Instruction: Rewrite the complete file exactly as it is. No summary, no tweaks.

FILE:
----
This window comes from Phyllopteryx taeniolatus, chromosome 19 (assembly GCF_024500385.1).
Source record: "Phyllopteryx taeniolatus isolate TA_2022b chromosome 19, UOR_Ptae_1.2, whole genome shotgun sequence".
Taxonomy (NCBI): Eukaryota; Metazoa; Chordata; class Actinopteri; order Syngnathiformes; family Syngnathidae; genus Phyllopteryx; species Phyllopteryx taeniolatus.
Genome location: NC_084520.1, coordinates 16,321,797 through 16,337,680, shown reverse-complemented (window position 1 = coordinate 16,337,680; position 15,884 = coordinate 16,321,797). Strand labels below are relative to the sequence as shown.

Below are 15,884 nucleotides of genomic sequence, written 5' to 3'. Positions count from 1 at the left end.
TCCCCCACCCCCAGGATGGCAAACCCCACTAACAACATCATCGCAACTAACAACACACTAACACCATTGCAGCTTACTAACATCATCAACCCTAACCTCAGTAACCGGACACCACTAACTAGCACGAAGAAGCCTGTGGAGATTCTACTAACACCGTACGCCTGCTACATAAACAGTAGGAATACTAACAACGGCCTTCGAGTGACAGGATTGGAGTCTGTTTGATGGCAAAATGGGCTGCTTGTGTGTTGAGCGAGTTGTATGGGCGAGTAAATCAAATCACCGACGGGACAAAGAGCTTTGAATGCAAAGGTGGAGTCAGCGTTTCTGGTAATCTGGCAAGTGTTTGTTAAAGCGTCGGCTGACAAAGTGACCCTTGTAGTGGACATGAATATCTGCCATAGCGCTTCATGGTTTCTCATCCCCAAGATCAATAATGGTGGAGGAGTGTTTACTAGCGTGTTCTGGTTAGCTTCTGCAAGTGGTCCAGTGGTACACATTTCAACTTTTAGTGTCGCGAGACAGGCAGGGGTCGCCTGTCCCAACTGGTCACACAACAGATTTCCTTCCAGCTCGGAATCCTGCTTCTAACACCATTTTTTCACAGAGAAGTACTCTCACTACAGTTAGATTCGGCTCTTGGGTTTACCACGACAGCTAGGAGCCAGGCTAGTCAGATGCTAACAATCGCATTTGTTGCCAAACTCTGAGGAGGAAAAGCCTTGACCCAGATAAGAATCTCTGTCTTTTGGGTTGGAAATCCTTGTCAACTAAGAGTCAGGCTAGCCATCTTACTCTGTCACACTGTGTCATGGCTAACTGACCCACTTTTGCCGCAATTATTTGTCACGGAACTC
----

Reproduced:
This window comes from Phyllopteryx taeniolatus, chromosome 19 (assembly GCF_024500385.1).
Source record: "Phyllopteryx taeniolatus isolate TA_2022b chromosome 19, UOR_Ptae_1.2, whole genome shotgun sequence".
Taxonomy (NCBI): Eukaryota; Metazoa; Chordata; class Actinopteri; order Syngnathiformes; family Syngnathidae; genus Phyllopteryx; species Phyllopteryx taeniolatus.
Genome location: NC_084520.1, coordinates 16,321,797 through 16,337,680, shown reverse-complemented (window position 1 = coordinate 16,337,680; position 15,884 = coordinate 16,321,797). Strand labels below are relative to the sequence as shown.

Below are 15,884 nucleotides of genomic sequence, written 5' to 3'. Positions count from 1 at the left end.
TCCCCCACCCCCAGGATGGCAAACCCCACTAACAACATCATCGCAACTAACAACACACTAACACCATTGCAGCTTACTAACATCATCAACCCTAACCTCAGTAACCGGACACCACTAACTAGCACGAAGAAGCCTGTGGAGATTCTACTAACACCGTACGCCTGCTACATAAACAGTAGGAATACTAACAACGGCCTTCGAGTGACAGGATTGGAGTCTGTTTGATGGCAAAATGGGCTGCTTGTGTGTTGAGCGAGTTGTATGGGCGAGTAAATCAAATCACCGACGGGACAAAGAGCTTTGAATGCAAAGGTGGAGTCAGCGTTTCTGGTAATCTGGCAAGTGTTTGTTAAAGCGTCGGCTGACAAAGTGACCCTTGTAGTGGACATGAATATCTGCCATAGCGCTTCATGGTTTCTCATCCCCAAGATCAATAATGGTGGAGGAGTGTTTACTAGCGTGTTCTGGTTAGCTTCTGCAAGTGGTCCAGTGGTACACATTTCAACTTTTAGTGTCGCGAGACAGGCAGGGGTCGCCTGTCCCAACTGGTCACACAACAGATTTCCTTCCAGCTCGGAATCCTGCTTCTAACACCATTTTTTCACAGAGAAGTACTCTCACTACAGTTAGATTCGGCTCTTGGGTTTACCACGACAGCTAGGAGCCAGGCTAGTCAGATGCTAACAATCGCATTTGTTGCCAAACTCTGAGGAGGAAAAGCCTTGACCCAGATAAGAATCTCTGTCTTTTGGGTTGGAAATCCTTGTCAACTAAGAGTCAGGCTAGCCATCTTACTCTGTCACACTGTGTCATGGCTAACTGACCCACTTTTGCCGCAATTATTTGTCACGGAACTC